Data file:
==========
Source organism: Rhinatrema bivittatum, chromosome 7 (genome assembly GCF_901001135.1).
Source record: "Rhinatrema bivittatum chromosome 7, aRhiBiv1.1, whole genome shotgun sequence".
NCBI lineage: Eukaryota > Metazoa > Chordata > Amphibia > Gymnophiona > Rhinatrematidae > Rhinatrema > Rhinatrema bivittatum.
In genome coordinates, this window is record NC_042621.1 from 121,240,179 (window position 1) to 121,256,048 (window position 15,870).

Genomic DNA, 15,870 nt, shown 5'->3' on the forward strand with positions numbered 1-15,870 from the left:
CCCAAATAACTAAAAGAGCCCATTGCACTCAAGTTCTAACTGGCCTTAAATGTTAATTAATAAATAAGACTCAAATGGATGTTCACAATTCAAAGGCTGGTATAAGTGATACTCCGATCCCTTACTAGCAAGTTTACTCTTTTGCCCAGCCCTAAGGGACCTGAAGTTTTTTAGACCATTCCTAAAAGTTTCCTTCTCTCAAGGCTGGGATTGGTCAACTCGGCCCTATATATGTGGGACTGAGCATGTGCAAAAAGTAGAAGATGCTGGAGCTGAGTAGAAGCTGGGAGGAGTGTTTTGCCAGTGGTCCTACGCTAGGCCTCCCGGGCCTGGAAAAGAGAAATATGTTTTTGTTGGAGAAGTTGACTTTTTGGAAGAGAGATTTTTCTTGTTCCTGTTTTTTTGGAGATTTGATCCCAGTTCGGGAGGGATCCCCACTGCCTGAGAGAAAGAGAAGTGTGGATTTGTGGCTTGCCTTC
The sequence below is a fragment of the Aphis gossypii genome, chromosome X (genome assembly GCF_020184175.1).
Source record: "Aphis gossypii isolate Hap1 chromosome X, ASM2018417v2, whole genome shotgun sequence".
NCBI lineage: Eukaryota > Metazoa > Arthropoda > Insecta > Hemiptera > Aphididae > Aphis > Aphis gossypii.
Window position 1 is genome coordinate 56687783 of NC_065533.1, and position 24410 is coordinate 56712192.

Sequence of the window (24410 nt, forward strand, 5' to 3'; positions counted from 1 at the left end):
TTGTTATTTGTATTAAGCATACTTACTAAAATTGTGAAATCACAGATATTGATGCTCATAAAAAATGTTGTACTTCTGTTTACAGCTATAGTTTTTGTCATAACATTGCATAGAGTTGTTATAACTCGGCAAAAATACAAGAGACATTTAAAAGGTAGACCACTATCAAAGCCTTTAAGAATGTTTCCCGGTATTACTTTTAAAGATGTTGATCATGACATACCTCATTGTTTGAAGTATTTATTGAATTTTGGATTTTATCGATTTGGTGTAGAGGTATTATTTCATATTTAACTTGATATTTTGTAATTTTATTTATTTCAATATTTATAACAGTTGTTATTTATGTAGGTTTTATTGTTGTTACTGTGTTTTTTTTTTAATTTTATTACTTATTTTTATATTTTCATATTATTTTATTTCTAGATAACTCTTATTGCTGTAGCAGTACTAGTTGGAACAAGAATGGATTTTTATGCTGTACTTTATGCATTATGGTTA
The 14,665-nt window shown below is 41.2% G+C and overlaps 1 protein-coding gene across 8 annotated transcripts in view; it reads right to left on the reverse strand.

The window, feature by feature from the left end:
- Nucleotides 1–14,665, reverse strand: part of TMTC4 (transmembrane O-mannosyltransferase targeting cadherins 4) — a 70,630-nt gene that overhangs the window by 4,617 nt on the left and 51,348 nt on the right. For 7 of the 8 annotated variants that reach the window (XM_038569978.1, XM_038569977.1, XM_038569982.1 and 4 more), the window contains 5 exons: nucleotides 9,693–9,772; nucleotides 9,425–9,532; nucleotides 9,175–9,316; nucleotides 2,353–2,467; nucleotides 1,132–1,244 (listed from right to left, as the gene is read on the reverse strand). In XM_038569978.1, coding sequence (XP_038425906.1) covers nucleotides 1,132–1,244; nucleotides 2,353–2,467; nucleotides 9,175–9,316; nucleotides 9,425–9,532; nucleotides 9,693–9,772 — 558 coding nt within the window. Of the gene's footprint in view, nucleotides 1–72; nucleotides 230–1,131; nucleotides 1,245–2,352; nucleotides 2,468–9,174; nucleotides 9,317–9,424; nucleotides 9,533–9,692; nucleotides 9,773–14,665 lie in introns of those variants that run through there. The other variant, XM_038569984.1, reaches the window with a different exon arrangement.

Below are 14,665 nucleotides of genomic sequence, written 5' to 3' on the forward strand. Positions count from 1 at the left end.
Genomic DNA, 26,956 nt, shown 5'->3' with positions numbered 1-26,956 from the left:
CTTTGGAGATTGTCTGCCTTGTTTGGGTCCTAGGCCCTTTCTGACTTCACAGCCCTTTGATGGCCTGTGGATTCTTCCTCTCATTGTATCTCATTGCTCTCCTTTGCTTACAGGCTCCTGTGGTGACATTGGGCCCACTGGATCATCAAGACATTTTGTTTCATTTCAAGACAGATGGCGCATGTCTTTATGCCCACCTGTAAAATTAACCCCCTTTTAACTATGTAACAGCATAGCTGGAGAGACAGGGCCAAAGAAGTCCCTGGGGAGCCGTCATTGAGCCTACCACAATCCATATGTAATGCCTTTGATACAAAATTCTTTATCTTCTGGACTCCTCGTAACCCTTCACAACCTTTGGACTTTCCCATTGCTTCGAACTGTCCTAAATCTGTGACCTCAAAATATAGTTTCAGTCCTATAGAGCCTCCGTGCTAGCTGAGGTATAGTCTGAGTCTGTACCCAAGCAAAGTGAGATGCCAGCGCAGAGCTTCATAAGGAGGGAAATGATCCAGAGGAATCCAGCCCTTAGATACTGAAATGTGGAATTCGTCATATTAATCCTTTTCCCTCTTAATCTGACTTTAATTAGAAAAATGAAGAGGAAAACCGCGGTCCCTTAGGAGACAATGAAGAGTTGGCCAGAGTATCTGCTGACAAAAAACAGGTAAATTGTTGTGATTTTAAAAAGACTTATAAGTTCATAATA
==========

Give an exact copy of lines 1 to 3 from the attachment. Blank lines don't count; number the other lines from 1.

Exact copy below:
Source organism: Rhinatrema bivittatum, chromosome 7 (genome assembly GCF_901001135.1).
Source record: "Rhinatrema bivittatum chromosome 7, aRhiBiv1.1, whole genome shotgun sequence".
NCBI lineage: Eukaryota > Metazoa > Chordata > Amphibia > Gymnophiona > Rhinatrematidae > Rhinatrema > Rhinatrema bivittatum.